When we talk about "body," we're talking about the overall sense of weight that wine gives on the palate — a combination of alcohol (bigger Zinfandels tend to exceed 15% alcohol while lighter Zinfandels hover around or just below 14%) as well as tannin (phenolic compounds giving hard, bitter or drying sensations), plus the varying degree of oakiness that can add oak derived tannin and more of a filling sensation.
Another thing to keep in mind: Wine producers have a little leeway when it comes to listing alcohol-by-volume percentages on labels. So when a wine label states that it has 14.5% alcohol, it may very well be closer to 15.5% in alcohol, or it could be just 13.5%. And besides, finely crafted Zinfandels from great vineyards often taste lighter and more finely balanced at 15.5% alcohol than less crafty Zinfandels at just 14%. "Body," in that sense, is very much an aesthetic, or sensory, perception — which, of course, is what makes the finest wines in the world so interesting.
Finally, what accounts for stylistic differences? To a larger extent, it is the choices of vintners who decide things like what vineyards to use and when to pick their grapes. For instance, if you harvest Zinfandel a little earlier when grapes have less sugar (with lower potential alcohol) and more natural acidity, you are more likely to produce a zippier, lighter, or medium-bodied style with more floral as well as earthy/minerally qualities. But if you pick later in the season when grapes are higher in sugar and lower in acidity, a Zinfandel is likely to come out bigger in body and riper or even jammier in varietal fruit qualities.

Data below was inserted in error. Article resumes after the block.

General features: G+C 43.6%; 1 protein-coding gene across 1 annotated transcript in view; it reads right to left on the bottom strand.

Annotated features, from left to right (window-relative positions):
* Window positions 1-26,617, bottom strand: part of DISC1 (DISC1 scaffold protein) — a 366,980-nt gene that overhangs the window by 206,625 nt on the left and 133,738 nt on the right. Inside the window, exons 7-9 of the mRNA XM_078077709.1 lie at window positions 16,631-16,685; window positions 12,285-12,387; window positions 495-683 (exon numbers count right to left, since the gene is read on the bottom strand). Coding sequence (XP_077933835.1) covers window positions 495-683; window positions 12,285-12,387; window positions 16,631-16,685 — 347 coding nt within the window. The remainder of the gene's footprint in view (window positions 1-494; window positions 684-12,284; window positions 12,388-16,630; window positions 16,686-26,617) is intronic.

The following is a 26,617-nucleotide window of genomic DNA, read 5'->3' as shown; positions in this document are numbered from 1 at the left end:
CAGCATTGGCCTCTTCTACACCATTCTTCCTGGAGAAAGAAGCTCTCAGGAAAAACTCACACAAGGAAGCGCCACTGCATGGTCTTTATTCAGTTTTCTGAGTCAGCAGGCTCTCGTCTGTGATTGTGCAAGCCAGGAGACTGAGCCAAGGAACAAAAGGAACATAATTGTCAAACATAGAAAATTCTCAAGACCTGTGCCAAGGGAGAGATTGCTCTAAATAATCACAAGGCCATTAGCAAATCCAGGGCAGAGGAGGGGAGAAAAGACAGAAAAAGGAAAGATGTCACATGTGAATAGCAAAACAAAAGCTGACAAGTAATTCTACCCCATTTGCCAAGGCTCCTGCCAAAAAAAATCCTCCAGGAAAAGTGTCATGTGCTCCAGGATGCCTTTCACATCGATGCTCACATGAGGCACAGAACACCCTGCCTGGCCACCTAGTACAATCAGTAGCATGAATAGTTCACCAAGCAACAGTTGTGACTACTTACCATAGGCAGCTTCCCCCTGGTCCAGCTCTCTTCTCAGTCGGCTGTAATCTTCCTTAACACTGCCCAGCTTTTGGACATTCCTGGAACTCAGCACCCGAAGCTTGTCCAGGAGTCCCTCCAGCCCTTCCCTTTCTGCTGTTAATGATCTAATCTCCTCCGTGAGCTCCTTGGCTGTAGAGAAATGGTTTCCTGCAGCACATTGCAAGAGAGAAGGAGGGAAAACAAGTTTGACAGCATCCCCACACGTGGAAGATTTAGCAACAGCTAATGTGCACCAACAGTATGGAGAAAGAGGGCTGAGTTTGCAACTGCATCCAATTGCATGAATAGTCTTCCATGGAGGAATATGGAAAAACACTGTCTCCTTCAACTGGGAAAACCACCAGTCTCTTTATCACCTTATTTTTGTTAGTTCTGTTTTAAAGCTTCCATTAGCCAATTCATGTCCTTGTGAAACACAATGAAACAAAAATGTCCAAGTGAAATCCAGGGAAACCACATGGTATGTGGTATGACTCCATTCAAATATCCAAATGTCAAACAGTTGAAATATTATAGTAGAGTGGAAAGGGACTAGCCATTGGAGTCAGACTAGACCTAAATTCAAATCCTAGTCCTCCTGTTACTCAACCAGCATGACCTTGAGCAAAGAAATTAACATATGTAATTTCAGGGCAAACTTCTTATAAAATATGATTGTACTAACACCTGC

Of course, the numerous decisions made by vintners in the winery also have a big impact: such as how to ferment (for example: choosing to ferment with native yeast already found on the grape skins to exact longer, slower fermentations, or choosing to select a more efficient cultured yeast which can also capture specific fruit profiles), or how to age (deciding upon the stronger flavors of new oak barrels or the milder flavors of barrels used over multiple vintages, or the choice between more subtle French oak or more pungent American oak barrels, both of which are popular among Zinfandel producers).
But more and more today, the proliferating styles of Lodi Zinfandels are determined by specific vineyard sites. For example, there may be a vineyard that, by virtue of location or topography, is known to produce a more flowery, delicate style of Zinfandel with purer fruit fragrances suggesting cherry or blueberry, as opposed to another vineyard known to produce a more robust Zinfandel expressing darker fruit aromas and earthy, or even compost-like, nuances. These are, in fact, specific qualities common to many Lodi vineyards.